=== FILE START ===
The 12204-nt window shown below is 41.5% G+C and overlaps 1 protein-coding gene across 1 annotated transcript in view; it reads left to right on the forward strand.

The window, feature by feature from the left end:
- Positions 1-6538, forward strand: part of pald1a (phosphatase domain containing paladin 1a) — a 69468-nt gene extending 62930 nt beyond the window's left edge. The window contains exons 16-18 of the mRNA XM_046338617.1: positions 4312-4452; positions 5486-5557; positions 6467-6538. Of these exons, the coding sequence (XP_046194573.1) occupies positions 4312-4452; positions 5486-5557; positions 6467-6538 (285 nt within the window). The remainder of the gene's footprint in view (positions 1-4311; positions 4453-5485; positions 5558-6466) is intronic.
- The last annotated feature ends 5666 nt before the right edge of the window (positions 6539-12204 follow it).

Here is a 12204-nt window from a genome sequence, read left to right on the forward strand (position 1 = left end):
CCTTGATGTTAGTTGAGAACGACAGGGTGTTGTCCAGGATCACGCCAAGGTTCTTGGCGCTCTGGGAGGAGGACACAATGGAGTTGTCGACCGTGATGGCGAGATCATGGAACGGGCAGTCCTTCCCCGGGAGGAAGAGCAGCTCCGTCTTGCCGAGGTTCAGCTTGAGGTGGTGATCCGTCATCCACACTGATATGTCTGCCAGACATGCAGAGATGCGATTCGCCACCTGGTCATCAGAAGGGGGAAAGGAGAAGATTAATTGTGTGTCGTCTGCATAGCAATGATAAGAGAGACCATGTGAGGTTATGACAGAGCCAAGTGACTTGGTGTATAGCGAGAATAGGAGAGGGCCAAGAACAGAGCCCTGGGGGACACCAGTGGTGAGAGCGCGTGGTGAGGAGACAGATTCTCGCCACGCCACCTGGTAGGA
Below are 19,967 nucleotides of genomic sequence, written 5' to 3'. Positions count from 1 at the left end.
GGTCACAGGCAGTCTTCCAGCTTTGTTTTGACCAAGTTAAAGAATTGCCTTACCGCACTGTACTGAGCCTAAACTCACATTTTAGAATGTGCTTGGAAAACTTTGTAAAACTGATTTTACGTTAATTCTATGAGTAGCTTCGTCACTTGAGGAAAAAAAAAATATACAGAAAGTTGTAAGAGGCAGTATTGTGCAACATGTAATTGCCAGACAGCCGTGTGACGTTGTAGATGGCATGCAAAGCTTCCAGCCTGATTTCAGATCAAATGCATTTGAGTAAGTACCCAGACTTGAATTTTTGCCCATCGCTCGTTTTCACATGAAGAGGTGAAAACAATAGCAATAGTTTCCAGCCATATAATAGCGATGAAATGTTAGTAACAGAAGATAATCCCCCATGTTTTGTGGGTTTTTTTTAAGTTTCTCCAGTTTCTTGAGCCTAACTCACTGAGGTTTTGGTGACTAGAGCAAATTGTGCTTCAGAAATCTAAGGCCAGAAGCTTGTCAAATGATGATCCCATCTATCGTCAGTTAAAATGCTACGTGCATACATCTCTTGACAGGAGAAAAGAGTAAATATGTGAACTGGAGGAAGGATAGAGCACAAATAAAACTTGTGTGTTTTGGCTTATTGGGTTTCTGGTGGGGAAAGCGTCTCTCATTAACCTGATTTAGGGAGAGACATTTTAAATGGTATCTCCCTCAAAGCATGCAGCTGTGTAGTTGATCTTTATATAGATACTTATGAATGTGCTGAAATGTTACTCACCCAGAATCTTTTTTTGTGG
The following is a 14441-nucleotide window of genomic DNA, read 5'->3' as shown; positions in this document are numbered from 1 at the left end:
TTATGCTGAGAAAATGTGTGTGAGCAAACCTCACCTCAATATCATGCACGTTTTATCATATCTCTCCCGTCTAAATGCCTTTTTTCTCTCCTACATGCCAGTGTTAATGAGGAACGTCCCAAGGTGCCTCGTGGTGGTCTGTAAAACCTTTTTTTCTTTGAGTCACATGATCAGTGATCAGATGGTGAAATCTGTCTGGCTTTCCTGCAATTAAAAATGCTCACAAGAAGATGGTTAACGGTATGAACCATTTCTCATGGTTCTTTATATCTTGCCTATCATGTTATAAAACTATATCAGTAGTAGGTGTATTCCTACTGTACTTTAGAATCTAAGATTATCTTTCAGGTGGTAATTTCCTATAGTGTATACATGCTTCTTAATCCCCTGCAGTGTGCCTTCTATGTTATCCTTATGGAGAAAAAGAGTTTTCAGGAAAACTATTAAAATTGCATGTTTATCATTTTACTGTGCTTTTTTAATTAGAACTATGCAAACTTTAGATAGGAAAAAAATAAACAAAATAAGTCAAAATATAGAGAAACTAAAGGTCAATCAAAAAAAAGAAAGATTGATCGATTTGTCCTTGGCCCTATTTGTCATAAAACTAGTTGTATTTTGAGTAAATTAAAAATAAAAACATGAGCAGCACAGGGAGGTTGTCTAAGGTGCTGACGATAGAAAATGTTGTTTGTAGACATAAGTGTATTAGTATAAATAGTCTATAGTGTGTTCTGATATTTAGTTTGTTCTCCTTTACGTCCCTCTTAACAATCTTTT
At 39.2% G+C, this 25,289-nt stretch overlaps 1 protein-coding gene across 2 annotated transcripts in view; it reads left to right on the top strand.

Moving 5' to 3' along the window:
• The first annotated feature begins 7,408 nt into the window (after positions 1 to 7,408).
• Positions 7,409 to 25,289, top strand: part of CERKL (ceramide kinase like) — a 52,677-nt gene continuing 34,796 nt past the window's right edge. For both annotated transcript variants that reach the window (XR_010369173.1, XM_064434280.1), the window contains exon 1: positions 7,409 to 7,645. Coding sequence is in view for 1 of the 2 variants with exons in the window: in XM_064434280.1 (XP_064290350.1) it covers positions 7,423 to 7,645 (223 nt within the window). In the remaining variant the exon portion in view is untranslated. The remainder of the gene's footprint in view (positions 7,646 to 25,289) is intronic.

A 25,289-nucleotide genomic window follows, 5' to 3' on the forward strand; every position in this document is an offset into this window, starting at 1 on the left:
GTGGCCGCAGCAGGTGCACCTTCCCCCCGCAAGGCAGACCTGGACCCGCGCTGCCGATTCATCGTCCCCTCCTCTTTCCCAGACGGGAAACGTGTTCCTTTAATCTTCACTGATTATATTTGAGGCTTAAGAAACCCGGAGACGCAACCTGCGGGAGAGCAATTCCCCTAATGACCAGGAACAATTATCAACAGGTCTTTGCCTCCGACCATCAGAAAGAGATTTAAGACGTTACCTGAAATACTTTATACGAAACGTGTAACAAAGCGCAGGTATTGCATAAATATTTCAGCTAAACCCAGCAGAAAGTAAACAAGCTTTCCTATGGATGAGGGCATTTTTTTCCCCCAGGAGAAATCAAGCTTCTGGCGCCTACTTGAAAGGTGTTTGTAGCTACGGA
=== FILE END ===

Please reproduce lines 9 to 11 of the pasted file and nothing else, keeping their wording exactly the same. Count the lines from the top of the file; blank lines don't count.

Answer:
The following is a 14441-nucleotide window of genomic DNA, read 5'->3' as shown; positions in this document are numbered from 1 at the left end:
TTATGCTGAGAAAATGTGTGTGAGCAAACCTCACCTCAATATCATGCACGTTTTATCATATCTCTCCCGTCTAAATGCCTTTTTTCTCTCCTACATGCCAGTGTTAATGAGGAACGTCCCAAGGTGCCTCGTGGTGGTCTGTAAAACCTTTTTTTCTTTGAGTCACATGATCAGTGATCAGATGGTGAAATCTGTCTGGCTTTCCTGCAATTAAAAATGCTCACAAGAAGATGGTTAACGGTATGAACCATTTCTCATGGTTCTTTATATCTTGCCTATCATGTTATAAAACTATATCAGTAGTAGGTGTATTCCTACTGTACTTTAGAATCTAAGATTATCTTTCAGGTGGTAATTTCCTATAGTGTATACATGCTTCTTAATCCCCTGCAGTGTGCCTTCTATGTTATCCTTATGGAGAAAAAGAGTTTTCAGGAAAACTATTAAAATTGCATGTTTATCATTTTACTGTGCTTTTTTAATTAGAACTATGCAAACTTTAGATAGGAAAAAAATAAACAAAATAAGTCAAAATATAGAGAAACTAAAGGTCAATCAAAAAAAAGAAAGATTGATCGATTTGTCCTTGGCCCTATTTGTCATAAAACTAGTTGTATTTTGAGTAAATTAAAAATAAAAACATGAGCAGCACAGGGAGGTTGTCTAAGGTGCTGACGATAGAAAATGTTGTTTGTAGACATAAGTGTATTAGTATAAATAGTCTATAGTGTGTTCTGATATTTAGTTTGTTCTCCTTTACGTCCCTCTTAACAATCTTTT
At 39.2% G+C, this 25,289-nt stretch overlaps 1 protein-coding gene across 2 annotated transcripts in view; it reads left to right on the top strand.